Bill to protect Illinois nuclear plants clears a state Senate committee

The Illinois Senate Energy and Public Utilities Committee on March 26 passed Senate Bill 1585, which would establish a Low Carbon Portfolio Standard (LCPS) that would support the state’s nuclear energy facilities and protect jobs, consumers and a reliable electricity supply.

“We commend Senator Donne Trotter for his leadership and the members of the Senate Energy and Public Utilities Committee in helping to advance this important legislation to position Illinois at the forefront of nationwide efforts to cut carbon emissions while limiting consumer impacts,” said Joseph Dominguez, Exelon’s (NYSE: EXC) executive vice president of governmental and regulatory affairs and public policy, in a March 26 statement. “We support the LCPS because it would reduce harmful emissions, provide for the development of additional renewable energy, and help keep electricity reliable and affordable for Illinois families and businesses.”

The LCPS would require Exelon’s Commonwealth Edison subsidiary and also Ameren to purchase low carbon energy credits to match 70% of the electricity used on the distribution system. It is a technology-neutral solution, Exelon said, which means it would allow all low carbon energy sources – including wind, solar, hydro, clean coal and nuclear – to compete on equal footing.

“This legislation represents an all-of-the-above energy strategy that would make Illinois the national leader in low carbon energy,” said Sen. Trotter, D-Chicago. “In addition to supporting our nuclear plants and the many benefits they provide, the Low Carbon Portfolio Standard will create opportunities to continue to grow other low-carbon energy resources in the state, such as wind, solar, hydro and clean coal.”

The LCPS was a potential solution presented in a January 2015 report by four Illinois state agencies that considered the economic and environmental benefits of the state’s nuclear energy facilities. These six plants generate nearly half of the state’s electricity and 90% of its carbon-free power. The report found that closing the three at-risk nuclear energy facilities would result in $1.8 billion annually in lost economic activity, 8,000 job losses, and cost as much as $1.1 billion per year due to increases in carbon and other pollutants. According to a PJM Interconnection analysis in the report, the plant shutdowns would result in up to $500 million annually in higher energy costs statewide.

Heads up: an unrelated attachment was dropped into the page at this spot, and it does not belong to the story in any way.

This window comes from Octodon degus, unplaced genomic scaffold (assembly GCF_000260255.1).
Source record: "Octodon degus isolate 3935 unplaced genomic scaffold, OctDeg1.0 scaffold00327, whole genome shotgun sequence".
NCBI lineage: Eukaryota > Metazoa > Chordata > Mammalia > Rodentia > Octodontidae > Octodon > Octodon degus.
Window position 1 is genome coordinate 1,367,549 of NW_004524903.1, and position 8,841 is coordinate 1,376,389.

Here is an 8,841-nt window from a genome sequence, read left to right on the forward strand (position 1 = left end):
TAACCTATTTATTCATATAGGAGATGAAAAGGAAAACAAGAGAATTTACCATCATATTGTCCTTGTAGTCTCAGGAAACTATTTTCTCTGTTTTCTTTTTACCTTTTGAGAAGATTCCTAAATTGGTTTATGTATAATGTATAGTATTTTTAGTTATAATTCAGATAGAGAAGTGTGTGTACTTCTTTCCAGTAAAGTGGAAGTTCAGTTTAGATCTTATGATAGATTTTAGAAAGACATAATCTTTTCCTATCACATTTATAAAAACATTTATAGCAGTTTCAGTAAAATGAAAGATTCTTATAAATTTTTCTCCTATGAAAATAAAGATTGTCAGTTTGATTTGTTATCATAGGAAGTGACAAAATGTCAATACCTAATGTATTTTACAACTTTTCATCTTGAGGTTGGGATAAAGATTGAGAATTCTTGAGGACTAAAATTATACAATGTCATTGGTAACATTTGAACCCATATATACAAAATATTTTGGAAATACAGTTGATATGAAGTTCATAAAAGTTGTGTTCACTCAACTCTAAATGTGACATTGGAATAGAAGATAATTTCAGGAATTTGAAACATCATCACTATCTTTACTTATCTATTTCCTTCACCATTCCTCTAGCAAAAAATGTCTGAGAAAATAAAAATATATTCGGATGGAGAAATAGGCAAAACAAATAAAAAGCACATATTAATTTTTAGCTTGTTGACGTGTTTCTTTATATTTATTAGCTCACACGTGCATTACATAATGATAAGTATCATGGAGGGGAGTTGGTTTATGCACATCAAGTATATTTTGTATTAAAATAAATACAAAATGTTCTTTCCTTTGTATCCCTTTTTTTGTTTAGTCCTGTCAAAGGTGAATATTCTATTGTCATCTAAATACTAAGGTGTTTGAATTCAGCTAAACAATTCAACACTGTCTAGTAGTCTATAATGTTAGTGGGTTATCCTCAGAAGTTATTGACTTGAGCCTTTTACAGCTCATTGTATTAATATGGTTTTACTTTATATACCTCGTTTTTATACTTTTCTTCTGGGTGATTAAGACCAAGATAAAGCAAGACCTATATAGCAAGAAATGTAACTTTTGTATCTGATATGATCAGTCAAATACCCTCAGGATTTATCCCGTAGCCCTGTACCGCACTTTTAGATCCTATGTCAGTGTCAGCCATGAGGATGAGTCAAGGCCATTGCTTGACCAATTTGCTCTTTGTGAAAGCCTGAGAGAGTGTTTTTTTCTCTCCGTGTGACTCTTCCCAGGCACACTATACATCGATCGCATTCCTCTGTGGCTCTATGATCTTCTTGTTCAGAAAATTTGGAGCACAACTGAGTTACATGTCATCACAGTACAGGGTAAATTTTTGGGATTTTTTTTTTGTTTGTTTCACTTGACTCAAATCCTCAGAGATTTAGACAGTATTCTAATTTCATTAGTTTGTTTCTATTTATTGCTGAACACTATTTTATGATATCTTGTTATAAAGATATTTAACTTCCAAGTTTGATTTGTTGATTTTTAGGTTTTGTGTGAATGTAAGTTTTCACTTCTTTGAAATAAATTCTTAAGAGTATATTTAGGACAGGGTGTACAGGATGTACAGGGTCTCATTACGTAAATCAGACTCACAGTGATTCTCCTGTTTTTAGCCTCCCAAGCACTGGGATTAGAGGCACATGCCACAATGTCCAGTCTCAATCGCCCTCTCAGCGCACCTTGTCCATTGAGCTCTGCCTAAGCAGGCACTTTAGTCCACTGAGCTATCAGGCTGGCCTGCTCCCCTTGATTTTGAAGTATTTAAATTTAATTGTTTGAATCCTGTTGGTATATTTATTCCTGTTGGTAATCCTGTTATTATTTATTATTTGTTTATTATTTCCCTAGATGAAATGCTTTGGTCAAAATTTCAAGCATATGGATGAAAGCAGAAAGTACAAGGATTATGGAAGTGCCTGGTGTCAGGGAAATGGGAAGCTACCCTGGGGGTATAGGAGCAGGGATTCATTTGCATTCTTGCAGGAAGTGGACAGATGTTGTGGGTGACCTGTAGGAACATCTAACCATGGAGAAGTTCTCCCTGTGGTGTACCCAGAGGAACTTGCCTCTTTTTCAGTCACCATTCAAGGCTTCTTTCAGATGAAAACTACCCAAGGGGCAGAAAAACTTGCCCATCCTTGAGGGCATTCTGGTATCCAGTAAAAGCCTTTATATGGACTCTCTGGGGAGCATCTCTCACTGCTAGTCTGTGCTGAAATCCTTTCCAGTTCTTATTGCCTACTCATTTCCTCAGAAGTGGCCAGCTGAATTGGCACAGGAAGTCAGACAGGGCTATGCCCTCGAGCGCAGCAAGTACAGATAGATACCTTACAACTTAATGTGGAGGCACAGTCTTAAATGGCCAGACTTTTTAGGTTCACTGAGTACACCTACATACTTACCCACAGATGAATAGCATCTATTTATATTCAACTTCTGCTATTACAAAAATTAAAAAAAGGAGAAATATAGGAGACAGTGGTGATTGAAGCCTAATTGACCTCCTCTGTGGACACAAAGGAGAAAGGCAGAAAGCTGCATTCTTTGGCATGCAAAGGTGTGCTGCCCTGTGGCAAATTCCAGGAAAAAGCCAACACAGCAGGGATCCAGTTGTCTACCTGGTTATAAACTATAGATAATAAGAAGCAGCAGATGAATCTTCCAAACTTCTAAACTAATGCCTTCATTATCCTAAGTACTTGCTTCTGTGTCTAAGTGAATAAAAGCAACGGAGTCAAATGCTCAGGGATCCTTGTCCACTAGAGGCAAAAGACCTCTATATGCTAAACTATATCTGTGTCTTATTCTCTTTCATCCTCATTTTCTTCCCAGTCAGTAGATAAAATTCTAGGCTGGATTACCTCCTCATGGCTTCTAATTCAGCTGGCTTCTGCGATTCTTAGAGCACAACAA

“Nuclear plants in Illinois support thousands of good-paying, full-time, permanent jobs, but possible nuclear plant closures put many of those jobs at risk,” said Michael T. Carrigan, President, Illinois AFL-CIO. “We support the Low Carbon Portfolio Standard because it would support these existing low carbon energy resources and support the development of new ones, leading to additional new jobs.”

The LCPS proposal includes consumer protections, including a consumer price cap that would limit the impact to a 2.015% increase, or about $2 per month for the average Illinois residential electricity customer – less than the costs customers would face if the nuclear plants close early. A separate customer rebate provision would provide a direct bill credit to customers if wholesale electricity prices exceed a specified level. The LCPS legislation has bipartisan support among legislators, business, labor and community leaders.

Exelon is the nation’s leading competitive energy provider. Headquartered in Chicago, Exelon does business in 48 states, the District of Columbia and Canada. Exelon is one of the largest competitive U.S. power generators, with more than 32,000 megawatts of owned capacity comprising one of the nation’s cleanest and lowest-cost power generation fleets. The company’s Constellation business unit provides energy products and services to more than 2.5 million residential, public sector and business customers, including more than two-thirds of the Fortune 100. Exelon’s utilities deliver electricity and natural gas to more than 7.8 million customers in central Maryland, northern Illinois and southeastern Pennsylvania.

About Barry Cassell 20414 Articles
Barry Cassell is Chief Analyst for GenerationHub covering coal and emission controls issues, projects and policy. He has covered the coal and power generation industry for more than 24 years, beginning in November 2011 at GenerationHub and prior to that as editor of SNL Energy’s Coal Report. He was formerly with Coal Outlook for 15 years as the publication’s editor and contributing writer, and prior to that he was editor of Coal & Synfuels Technology and associate editor of The Energy Report. He has a bachelor’s degree from Central Michigan University.